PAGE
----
College of Business dean announces retirement

Diane Hoadley will leave the university after six years as dean

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Photo by Thomas Henson

AN UNFAMILIAR FACE: A new college of business dean will be found through this door next semester after current dean Diane Hoadley retires June 30.

The College of Business will have its hands full finding a worthy replacement for current Dean Diane Hoadley, who was praised for her accomplishments at UW-Eau Claire after she announced her retirement on April 25.

Hoadley, who has been at the helm of the College of Business since fall 2010, is stepping down for family reasons, Assistant Dean Gretchen Hutterli said. Although she is leaving the university, Hutterli said Hoadley plans to remain active in the Eau Claire community.

“We’re sad to see her go,” Hutterli said, “but we’re excited for her because we know she has a lot of ideas (for the community).”
Hutterli said Hoadley was proud of her work to “revitalize” the entrepreneurship program. One way Hoadley plans to continue working with the community is by getting more involved with local entrepreneurs.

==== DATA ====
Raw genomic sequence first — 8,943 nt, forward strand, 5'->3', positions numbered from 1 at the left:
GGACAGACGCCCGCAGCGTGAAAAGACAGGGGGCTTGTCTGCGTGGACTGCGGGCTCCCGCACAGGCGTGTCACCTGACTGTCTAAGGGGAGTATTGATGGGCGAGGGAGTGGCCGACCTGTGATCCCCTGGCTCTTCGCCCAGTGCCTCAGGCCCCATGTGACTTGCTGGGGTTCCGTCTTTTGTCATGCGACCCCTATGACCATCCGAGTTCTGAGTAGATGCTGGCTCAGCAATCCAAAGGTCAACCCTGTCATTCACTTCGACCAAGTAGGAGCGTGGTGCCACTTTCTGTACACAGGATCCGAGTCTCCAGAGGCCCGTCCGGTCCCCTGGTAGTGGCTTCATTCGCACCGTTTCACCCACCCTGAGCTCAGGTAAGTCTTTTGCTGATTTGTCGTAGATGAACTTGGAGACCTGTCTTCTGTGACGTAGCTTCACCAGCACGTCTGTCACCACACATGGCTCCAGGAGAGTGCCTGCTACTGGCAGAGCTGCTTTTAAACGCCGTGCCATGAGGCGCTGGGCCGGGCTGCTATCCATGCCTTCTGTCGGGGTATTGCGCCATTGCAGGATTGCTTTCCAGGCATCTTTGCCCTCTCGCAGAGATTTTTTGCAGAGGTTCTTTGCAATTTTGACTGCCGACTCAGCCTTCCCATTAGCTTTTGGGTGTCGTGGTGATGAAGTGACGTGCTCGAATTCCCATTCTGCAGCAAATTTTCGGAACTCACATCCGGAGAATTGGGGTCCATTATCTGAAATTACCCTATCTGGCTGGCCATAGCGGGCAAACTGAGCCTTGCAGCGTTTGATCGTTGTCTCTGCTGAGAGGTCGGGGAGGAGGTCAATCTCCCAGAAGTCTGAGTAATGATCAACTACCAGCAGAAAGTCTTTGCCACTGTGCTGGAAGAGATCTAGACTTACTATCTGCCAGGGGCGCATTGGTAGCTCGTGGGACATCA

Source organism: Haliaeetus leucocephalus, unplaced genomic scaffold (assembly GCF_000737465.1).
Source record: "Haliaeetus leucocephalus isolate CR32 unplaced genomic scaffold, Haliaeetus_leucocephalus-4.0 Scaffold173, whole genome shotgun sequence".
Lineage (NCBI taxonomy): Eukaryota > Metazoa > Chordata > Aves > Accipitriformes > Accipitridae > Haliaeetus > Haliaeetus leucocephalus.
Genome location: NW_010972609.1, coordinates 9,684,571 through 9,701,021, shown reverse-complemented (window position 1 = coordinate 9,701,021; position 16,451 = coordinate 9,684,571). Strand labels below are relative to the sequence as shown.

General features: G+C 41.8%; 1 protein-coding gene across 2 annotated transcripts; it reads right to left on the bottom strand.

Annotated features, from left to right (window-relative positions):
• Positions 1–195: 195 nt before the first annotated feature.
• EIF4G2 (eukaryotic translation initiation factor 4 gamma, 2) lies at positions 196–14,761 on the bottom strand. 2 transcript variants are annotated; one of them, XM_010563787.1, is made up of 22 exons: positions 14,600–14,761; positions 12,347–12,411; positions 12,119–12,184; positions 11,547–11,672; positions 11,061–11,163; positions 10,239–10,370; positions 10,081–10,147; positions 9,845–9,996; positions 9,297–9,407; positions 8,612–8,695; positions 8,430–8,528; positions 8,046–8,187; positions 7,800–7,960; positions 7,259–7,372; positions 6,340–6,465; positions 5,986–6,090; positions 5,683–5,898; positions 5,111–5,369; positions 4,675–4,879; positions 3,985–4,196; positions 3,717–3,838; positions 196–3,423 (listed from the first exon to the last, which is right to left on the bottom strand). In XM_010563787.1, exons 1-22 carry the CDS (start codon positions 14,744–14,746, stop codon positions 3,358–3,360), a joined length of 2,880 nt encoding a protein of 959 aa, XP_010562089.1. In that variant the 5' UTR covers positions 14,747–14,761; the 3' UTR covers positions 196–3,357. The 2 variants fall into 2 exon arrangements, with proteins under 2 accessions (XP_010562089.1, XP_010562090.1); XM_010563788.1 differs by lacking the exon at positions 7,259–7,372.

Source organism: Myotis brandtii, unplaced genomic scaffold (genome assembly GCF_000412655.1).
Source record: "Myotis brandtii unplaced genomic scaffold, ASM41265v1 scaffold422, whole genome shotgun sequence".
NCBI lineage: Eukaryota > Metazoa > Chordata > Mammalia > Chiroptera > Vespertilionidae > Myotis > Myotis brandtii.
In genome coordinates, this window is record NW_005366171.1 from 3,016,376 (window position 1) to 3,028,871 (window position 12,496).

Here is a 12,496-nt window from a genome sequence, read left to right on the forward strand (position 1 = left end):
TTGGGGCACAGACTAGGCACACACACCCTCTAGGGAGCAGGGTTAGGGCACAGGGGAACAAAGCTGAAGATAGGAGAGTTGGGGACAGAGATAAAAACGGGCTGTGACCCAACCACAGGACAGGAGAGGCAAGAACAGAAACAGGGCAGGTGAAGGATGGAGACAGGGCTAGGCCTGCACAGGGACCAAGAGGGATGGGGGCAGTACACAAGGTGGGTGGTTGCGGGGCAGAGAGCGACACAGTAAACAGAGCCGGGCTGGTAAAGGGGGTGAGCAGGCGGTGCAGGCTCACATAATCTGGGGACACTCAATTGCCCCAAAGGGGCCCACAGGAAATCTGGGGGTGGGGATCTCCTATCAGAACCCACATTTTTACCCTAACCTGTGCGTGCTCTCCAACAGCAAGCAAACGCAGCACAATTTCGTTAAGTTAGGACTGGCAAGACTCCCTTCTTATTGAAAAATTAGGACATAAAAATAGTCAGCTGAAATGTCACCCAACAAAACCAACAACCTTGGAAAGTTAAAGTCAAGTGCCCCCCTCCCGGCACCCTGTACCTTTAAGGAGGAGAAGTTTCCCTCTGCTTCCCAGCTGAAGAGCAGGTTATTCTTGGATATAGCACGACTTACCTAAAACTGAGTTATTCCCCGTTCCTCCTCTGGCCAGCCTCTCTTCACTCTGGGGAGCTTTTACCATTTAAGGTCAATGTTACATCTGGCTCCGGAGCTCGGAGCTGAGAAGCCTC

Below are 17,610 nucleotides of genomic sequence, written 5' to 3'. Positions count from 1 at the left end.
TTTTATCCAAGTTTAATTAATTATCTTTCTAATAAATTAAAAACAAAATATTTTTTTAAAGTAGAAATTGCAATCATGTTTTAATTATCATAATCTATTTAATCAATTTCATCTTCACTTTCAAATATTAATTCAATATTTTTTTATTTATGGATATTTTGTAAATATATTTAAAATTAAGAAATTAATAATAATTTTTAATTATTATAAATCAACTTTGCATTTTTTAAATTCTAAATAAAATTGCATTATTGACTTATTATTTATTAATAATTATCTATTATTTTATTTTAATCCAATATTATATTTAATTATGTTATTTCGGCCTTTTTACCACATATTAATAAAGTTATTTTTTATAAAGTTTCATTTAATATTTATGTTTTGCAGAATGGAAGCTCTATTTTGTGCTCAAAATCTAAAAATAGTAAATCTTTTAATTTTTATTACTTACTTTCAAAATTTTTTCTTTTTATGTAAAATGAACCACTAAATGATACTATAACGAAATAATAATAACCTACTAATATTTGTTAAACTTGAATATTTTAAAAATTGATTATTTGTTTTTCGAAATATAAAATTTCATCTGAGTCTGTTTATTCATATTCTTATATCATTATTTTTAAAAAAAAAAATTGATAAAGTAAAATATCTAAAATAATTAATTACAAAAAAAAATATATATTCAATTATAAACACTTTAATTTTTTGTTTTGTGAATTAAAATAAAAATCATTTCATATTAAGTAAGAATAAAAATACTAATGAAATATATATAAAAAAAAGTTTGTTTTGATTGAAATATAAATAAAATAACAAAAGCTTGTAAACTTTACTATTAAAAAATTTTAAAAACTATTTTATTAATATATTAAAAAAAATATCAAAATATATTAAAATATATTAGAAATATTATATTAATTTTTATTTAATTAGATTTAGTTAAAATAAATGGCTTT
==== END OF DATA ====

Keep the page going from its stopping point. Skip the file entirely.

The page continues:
During her time as dean, Hoadley also fought to improve the COB by reaffirming its accreditation by the Association to Advance Collegiate Schools of Businesses, according to the college’s website. In addition, the website states she “formalized its mission, vision statement and learning goals.”

Trey Newton, a junior marketing analytics student, said Hoadley has worked hard not just for the college in general but on behalf of its students as well.

“(Hoadley) has actually helped do good things for the campus,” Newton said. “She hasn’t been a dean that just sits there and no one really knows.”

Hoadley created the Center for Advising, Development and Enrichment, a program which offers COB students professional advising. She gave students a bigger voice by implementing the Student Advisory Council and helped students with professional development by collecting funds to allow students to participate in competitions across the U.S. and Canada.

Although Hoadley’s official retirement won’t be until June 30, the COB will have to find her replacement soon. Hutterli said an interim dean will most likely be appointed for a year to allow for a more permanent solution.

Newton said he hopes the university finds someone who can continue to be progressive with the college in the same way Hoadley was.
“A lot of times when you bring new people in they always want to change everything up,” Newton said, “but that doesn’t always lead to something good.”

At the very least, Newton said he wants a dean who can help the COB continue to offer the same valuable education and experiences it currently does.

Students and faculty will have to see if Hoadley’s replacement can live up to her legacy.